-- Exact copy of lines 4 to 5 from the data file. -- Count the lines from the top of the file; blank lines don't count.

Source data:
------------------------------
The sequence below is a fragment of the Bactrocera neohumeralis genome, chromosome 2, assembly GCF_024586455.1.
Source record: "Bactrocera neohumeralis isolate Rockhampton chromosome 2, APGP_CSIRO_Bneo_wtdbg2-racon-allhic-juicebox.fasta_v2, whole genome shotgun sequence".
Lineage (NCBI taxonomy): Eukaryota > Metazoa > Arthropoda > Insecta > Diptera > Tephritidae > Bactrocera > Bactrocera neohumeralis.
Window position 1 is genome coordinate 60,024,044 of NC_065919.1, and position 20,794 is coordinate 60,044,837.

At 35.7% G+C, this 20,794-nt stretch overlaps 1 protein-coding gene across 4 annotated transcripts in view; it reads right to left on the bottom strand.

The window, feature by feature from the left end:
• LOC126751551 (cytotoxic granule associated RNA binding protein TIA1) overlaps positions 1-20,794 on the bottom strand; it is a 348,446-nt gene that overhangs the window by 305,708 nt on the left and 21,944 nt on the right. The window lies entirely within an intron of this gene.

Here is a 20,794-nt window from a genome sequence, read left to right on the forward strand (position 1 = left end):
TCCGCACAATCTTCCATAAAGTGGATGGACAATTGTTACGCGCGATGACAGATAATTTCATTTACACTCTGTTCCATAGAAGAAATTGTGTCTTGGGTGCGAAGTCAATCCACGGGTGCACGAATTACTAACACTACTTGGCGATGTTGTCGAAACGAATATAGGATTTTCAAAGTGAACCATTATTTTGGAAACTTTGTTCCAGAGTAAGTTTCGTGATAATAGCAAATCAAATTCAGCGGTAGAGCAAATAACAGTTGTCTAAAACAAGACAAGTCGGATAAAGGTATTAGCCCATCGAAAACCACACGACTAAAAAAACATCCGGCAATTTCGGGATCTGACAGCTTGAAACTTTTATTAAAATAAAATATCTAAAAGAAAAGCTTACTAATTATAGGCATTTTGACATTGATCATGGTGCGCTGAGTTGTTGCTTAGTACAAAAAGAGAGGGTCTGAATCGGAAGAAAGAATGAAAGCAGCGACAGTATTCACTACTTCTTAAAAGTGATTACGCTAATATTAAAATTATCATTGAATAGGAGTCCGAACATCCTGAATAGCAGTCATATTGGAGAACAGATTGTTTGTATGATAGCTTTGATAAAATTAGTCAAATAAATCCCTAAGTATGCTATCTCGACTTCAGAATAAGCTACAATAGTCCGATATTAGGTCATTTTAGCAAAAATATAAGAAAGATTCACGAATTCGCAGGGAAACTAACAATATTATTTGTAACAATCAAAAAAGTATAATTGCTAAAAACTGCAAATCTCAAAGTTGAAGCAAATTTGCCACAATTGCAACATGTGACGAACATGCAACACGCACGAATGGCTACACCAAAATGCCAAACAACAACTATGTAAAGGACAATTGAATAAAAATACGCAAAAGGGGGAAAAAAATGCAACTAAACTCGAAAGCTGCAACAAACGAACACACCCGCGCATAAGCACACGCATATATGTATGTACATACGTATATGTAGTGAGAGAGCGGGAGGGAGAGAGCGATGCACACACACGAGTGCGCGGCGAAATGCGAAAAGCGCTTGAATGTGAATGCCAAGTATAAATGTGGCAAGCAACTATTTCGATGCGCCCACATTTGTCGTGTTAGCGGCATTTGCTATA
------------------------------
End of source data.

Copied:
Window position 1 is genome coordinate 60,024,044 of NC_065919.1, and position 20,794 is coordinate 60,044,837.

At 35.7% G+C, this 20,794-nt stretch overlaps 1 protein-coding gene across 4 annotated transcripts in view; it reads right to left on the bottom strand.